What comes to mind when you think of the law? Does it conjure up thoughts of perfection, wisdom, and radiance? Or do you imagine lengthy documents, unattainable restrictions, and unreasonable expectations?
In a recent message, Pastor Jerry challenged us to spend time reading and learning from the Word of God, His laws and statutes. Furthermore, he encouraged us to examine the connectedness of God’s truth to our daily living. (Freezing Time, 5/8/2016)
James instructs the early church in a similar way in James 1:25: “Whoever looks intently into the perfect law that gives freedom, and continues in it – not forgetting what they have heard, but doing it – they will be blessed in what they do.”
So, I began thinking, why is it so difficult at times to do what Scripture says, to match our knowledge with our obedience, as Pastor Jerry put it. In processing through this, the phrase “that gives freedom” struck me in a new way, specifically in relation to the subject of “the law”. Is it possible that our instinctive perceptions, though perhaps subconscious, may have a negative impact on the way we perceive and respond to God’s law?
In most contexts, freedom and law are not typically words that one would consider synonymous. When I think of law, I think of rules and regulations: limiting and preventive. On the contrary, when I hear the word freedom, I envision wide open fields, arms stretched high, boundless possibilities.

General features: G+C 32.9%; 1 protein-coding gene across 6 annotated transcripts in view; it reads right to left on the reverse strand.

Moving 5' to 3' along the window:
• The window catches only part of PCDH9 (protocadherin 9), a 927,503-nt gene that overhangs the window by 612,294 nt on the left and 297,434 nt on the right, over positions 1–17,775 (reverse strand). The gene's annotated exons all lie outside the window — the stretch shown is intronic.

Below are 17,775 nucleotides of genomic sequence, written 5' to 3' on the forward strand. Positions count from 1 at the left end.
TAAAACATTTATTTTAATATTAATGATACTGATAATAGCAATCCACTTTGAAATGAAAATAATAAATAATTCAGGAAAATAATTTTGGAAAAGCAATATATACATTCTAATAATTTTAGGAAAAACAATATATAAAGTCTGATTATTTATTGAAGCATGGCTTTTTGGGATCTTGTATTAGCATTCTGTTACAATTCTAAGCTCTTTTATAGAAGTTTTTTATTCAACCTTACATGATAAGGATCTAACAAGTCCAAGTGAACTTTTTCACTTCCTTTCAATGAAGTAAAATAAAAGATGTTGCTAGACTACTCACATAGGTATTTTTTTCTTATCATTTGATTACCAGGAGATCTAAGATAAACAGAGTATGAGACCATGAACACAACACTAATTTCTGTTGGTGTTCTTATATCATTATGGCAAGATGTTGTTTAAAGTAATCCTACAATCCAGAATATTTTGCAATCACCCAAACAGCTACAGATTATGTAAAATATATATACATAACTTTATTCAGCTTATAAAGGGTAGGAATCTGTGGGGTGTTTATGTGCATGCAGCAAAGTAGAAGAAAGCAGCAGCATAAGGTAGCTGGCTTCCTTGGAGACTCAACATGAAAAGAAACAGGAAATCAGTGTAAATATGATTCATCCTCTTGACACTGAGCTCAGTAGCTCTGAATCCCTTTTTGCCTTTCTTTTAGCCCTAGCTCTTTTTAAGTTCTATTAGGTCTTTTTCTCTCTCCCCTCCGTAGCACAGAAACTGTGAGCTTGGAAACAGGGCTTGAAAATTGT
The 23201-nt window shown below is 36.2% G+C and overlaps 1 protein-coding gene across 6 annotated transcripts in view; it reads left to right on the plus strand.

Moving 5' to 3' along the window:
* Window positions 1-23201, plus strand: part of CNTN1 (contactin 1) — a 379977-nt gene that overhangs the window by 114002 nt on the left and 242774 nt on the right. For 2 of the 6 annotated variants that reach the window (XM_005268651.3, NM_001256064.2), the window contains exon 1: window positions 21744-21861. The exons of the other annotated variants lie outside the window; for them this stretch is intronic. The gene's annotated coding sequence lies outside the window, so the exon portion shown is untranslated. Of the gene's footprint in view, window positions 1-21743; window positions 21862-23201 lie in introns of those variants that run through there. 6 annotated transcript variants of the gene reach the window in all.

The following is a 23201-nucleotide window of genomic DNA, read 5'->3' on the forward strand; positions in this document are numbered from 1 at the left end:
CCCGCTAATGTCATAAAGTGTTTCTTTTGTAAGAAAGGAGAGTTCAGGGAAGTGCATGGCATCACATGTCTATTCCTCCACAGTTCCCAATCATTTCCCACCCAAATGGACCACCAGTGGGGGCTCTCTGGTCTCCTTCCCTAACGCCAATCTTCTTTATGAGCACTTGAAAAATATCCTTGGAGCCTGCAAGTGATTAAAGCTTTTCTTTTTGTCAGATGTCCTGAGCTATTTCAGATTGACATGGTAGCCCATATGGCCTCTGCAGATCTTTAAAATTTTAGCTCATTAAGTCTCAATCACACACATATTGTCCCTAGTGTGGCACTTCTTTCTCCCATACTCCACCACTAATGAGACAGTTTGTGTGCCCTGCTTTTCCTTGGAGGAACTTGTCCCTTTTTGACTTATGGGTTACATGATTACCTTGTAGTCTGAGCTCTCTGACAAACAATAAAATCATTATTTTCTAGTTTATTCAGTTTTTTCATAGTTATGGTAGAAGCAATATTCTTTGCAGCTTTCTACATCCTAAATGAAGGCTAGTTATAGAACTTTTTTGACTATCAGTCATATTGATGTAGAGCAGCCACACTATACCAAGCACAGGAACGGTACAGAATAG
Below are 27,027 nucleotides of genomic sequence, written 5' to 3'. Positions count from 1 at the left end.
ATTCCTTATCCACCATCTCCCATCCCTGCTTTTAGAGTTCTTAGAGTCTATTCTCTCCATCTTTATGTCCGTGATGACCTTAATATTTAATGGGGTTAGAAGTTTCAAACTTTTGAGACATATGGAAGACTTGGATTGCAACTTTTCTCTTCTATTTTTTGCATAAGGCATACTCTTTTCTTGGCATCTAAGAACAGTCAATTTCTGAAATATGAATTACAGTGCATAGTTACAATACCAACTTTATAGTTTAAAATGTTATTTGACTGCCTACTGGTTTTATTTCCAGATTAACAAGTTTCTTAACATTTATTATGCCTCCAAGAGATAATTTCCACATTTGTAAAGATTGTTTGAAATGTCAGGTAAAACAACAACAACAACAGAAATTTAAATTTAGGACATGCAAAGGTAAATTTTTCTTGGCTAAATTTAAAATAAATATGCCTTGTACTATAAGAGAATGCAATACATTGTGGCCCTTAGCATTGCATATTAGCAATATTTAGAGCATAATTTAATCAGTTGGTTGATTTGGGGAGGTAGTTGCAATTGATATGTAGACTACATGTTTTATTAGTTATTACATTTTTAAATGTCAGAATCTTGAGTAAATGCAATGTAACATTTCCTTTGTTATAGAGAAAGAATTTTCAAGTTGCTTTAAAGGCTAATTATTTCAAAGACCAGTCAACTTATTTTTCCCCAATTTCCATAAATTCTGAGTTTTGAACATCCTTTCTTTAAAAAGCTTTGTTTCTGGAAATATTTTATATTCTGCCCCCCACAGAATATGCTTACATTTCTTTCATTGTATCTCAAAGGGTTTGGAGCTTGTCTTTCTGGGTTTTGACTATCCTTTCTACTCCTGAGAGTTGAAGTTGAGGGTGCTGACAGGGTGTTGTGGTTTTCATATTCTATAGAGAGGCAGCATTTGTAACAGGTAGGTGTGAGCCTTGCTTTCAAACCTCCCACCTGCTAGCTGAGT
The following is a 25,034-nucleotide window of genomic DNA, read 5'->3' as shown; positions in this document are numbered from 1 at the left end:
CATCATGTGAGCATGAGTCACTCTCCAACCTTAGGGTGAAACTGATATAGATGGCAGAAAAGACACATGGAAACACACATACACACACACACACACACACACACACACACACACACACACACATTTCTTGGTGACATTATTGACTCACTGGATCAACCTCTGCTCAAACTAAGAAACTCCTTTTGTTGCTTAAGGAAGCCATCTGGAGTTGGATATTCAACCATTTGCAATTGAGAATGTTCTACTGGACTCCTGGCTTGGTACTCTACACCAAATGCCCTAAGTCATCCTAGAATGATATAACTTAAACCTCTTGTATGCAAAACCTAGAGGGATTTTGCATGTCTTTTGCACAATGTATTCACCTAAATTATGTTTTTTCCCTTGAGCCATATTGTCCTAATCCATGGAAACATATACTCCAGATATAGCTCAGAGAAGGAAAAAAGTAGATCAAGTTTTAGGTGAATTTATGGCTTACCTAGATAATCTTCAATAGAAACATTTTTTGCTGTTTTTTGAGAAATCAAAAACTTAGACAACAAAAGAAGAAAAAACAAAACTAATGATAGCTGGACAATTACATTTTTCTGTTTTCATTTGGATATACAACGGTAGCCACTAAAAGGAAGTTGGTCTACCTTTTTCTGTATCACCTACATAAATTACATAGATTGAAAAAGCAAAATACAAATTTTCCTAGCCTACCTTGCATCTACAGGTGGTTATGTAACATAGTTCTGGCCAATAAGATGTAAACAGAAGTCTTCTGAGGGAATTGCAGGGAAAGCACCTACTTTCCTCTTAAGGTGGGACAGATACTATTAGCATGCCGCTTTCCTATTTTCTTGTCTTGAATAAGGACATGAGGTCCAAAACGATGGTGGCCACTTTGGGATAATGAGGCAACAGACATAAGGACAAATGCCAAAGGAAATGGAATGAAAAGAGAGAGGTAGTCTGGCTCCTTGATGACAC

I remember the days (and years!) before I truly acknowledged God as the Lord of my life. I was raised going to church and spent several years in Christian schooling, but it wasn’t until my early 20’s that God’s Spirit took up residence in my heart. Before then, I was very hesitant to relinquish my life to God’s lordship because I equated such with the concurrent surrender of my freedom.
I had been deceived into thinking that doing whatever I wanted whenever I wanted was true living; that to submit to Christ meant submitting to a life of rules, restrictions, and certainly no fun. In hindsight, and as Scripture clearly points out, it was quite the opposite.
Getting drunk is not relaxation and letting loose; it’s bondage – to a substance, to potential lies, to the shame that often times follows. Being promiscuous is not casual and carefree; it’s destructive, humiliating, and robs. Spending money flippantly is not spontaneous and fun; it is irresponsible, greedy, and stress-inducing. Holding a grudge is not just retribution; it is burdensome and consuming. Lying and gossip are not liberating; they are damaging and crushing. Unrestrained eating habits are not true satisfaction; it is gluttony and a lack of self-control. The list could go on.
When we read the Bible, are we responding in obedience? If not, could it be that our insights are tainted? God has given us His law and Word for our good and ultimately for our freedom. Do you believe that? Do I believe that? At one time, my answer would have been no but I have seen the life and joy that comes from following His commands and principles, and the hurt and pain that comes from not. His law is good and right and truly gives freedom.
God has given us His law and Word for our good and ultimately for our freedom.
Psalm 19:7-11 states this beautifully: “The law of the Lord is perfect, reviving the soul. The statutes of the Lord are trustworthy, making wise the simple. The precepts of the Lord are right, giving joy to the heart. The commands of the Lord are radiant, giving light to the eyes.”
I hope and pray that you will experience His freedom today!